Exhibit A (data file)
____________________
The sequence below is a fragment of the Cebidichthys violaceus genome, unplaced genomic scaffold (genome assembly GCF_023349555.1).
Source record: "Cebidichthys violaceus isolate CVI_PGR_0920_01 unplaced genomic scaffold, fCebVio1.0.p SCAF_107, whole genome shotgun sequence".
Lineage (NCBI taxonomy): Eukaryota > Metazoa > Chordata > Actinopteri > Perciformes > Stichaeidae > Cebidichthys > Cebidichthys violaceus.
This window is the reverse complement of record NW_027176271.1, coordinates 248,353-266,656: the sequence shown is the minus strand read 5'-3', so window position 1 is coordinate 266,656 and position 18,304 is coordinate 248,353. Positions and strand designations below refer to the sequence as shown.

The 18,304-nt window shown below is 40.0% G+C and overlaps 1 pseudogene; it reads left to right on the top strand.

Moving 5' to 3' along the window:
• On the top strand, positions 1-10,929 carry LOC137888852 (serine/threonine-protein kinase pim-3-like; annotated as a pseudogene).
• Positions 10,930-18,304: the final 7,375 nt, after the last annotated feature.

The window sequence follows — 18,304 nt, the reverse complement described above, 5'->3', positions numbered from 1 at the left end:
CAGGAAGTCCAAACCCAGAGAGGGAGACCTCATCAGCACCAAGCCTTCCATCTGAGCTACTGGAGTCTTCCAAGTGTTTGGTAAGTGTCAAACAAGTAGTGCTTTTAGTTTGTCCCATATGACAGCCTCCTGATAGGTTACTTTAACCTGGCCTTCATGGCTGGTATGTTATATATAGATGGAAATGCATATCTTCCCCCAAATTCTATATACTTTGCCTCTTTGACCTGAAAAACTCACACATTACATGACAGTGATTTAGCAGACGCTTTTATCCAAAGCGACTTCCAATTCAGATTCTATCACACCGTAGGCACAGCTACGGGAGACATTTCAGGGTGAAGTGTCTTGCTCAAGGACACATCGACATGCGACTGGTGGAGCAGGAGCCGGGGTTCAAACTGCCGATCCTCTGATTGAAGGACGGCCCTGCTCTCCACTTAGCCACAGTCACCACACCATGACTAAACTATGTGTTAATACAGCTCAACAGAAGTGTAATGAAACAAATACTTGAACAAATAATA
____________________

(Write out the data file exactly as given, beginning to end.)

The sequence below is a fragment of the Cebidichthys violaceus genome, unplaced genomic scaffold (genome assembly GCF_023349555.1).
Source record: "Cebidichthys violaceus isolate CVI_PGR_0920_01 unplaced genomic scaffold, fCebVio1.0.p SCAF_107, whole genome shotgun sequence".
Lineage (NCBI taxonomy): Eukaryota > Metazoa > Chordata > Actinopteri > Perciformes > Stichaeidae > Cebidichthys > Cebidichthys violaceus.
This window is the reverse complement of record NW_027176271.1, coordinates 248,353-266,656: the sequence shown is the minus strand read 5'-3', so window position 1 is coordinate 266,656 and position 18,304 is coordinate 248,353. Positions and strand designations below refer to the sequence as shown.

The 18,304-nt window shown below is 40.0% G+C and overlaps 1 pseudogene; it reads left to right on the top strand.

Moving 5' to 3' along the window:
• On the top strand, positions 1-10,929 carry LOC137888852 (serine/threonine-protein kinase pim-3-like; annotated as a pseudogene).
• Positions 10,930-18,304: the final 7,375 nt, after the last annotated feature.

The window sequence follows — 18,304 nt, the reverse complement described above, 5'->3', positions numbered from 1 at the left end:
CAGGAAGTCCAAACCCAGAGAGGGAGACCTCATCAGCACCAAGCCTTCCATCTGAGCTACTGGAGTCTTCCAAGTGTTTGGTAAGTGTCAAACAAGTAGTGCTTTTAGTTTGTCCCATATGACAGCCTCCTGATAGGTTACTTTAACCTGGCCTTCATGGCTGGTATGTTATATATAGATGGAAATGCATATCTTCCCCCAAATTCTATATACTTTGCCTCTTTGACCTGAAAAACTCACACATTACATGACAGTGATTTAGCAGACGCTTTTATCCAAAGCGACTTCCAATTCAGATTCTATCACACCGTAGGCACAGCTACGGGAGACATTTCAGGGTGAAGTGTCTTGCTCAAGGACACATCGACATGCGACTGGTGGAGCAGGAGCCGGGGTTCAAACTGCCGATCCTCTGATTGAAGGACGGCCCTGCTCTCCACTTAGCCACAGTCACCACACCATGACTAAACTATGTGTTAATACAGCTCAACAGAAGTGTAATGAAACAAATACTTGAACAAATAATA